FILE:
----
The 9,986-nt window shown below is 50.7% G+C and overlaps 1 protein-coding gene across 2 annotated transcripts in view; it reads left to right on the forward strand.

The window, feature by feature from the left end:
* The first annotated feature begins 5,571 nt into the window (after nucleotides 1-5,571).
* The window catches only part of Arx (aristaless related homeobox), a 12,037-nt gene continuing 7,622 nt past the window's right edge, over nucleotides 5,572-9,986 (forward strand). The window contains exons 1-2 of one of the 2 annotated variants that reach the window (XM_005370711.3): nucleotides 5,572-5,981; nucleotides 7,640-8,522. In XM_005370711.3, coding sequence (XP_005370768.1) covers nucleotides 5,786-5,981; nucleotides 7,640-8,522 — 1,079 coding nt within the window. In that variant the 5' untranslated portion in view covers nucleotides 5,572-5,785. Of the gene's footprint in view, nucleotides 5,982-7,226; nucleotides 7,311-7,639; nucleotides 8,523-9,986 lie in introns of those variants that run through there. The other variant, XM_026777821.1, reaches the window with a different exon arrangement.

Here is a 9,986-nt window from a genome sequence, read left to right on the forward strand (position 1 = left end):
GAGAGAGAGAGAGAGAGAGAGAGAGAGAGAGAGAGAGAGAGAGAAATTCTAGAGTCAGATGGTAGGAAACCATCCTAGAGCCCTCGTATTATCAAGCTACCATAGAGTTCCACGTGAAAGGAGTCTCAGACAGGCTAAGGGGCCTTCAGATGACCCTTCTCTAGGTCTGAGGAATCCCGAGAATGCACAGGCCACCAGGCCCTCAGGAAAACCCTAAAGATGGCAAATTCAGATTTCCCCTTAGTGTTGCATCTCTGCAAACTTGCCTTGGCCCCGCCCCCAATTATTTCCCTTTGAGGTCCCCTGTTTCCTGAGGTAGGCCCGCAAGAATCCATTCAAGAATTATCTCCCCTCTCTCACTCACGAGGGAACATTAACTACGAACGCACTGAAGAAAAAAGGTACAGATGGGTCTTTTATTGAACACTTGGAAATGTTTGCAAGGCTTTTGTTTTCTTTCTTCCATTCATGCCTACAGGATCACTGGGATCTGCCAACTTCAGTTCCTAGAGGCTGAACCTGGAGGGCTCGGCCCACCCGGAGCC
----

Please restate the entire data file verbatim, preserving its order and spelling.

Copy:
The 9,986-nt window shown below is 50.7% G+C and overlaps 1 protein-coding gene across 2 annotated transcripts in view; it reads left to right on the forward strand.

The window, feature by feature from the left end:
* The first annotated feature begins 5,571 nt into the window (after nucleotides 1-5,571).
* The window catches only part of Arx (aristaless related homeobox), a 12,037-nt gene continuing 7,622 nt past the window's right edge, over nucleotides 5,572-9,986 (forward strand). The window contains exons 1-2 of one of the 2 annotated variants that reach the window (XM_005370711.3): nucleotides 5,572-5,981; nucleotides 7,640-8,522. In XM_005370711.3, coding sequence (XP_005370768.1) covers nucleotides 5,786-5,981; nucleotides 7,640-8,522 — 1,079 coding nt within the window. In that variant the 5' untranslated portion in view covers nucleotides 5,572-5,785. Of the gene's footprint in view, nucleotides 5,982-7,226; nucleotides 7,311-7,639; nucleotides 8,523-9,986 lie in introns of those variants that run through there. The other variant, XM_026777821.1, reaches the window with a different exon arrangement.

Here is a 9,986-nt window from a genome sequence, read left to right on the forward strand (position 1 = left end):
GAGAGAGAGAGAGAGAGAGAGAGAGAGAGAGAGAGAGAGAGAGAAATTCTAGAGTCAGATGGTAGGAAACCATCCTAGAGCCCTCGTATTATCAAGCTACCATAGAGTTCCACGTGAAAGGAGTCTCAGACAGGCTAAGGGGCCTTCAGATGACCCTTCTCTAGGTCTGAGGAATCCCGAGAATGCACAGGCCACCAGGCCCTCAGGAAAACCCTAAAGATGGCAAATTCAGATTTCCCCTTAGTGTTGCATCTCTGCAAACTTGCCTTGGCCCCGCCCCCAATTATTTCCCTTTGAGGTCCCCTGTTTCCTGAGGTAGGCCCGCAAGAATCCATTCAAGAATTATCTCCCCTCTCTCACTCACGAGGGAACATTAACTACGAACGCACTGAAGAAAAAAGGTACAGATGGGTCTTTTATTGAACACTTGGAAATGTTTGCAAGGCTTTTGTTTTCTTTCTTCCATTCATGCCTACAGGATCACTGGGATCTGCCAACTTCAGTTCCTAGAGGCTGAACCTGGAGGGCTCGGCCCACCCGGAGCC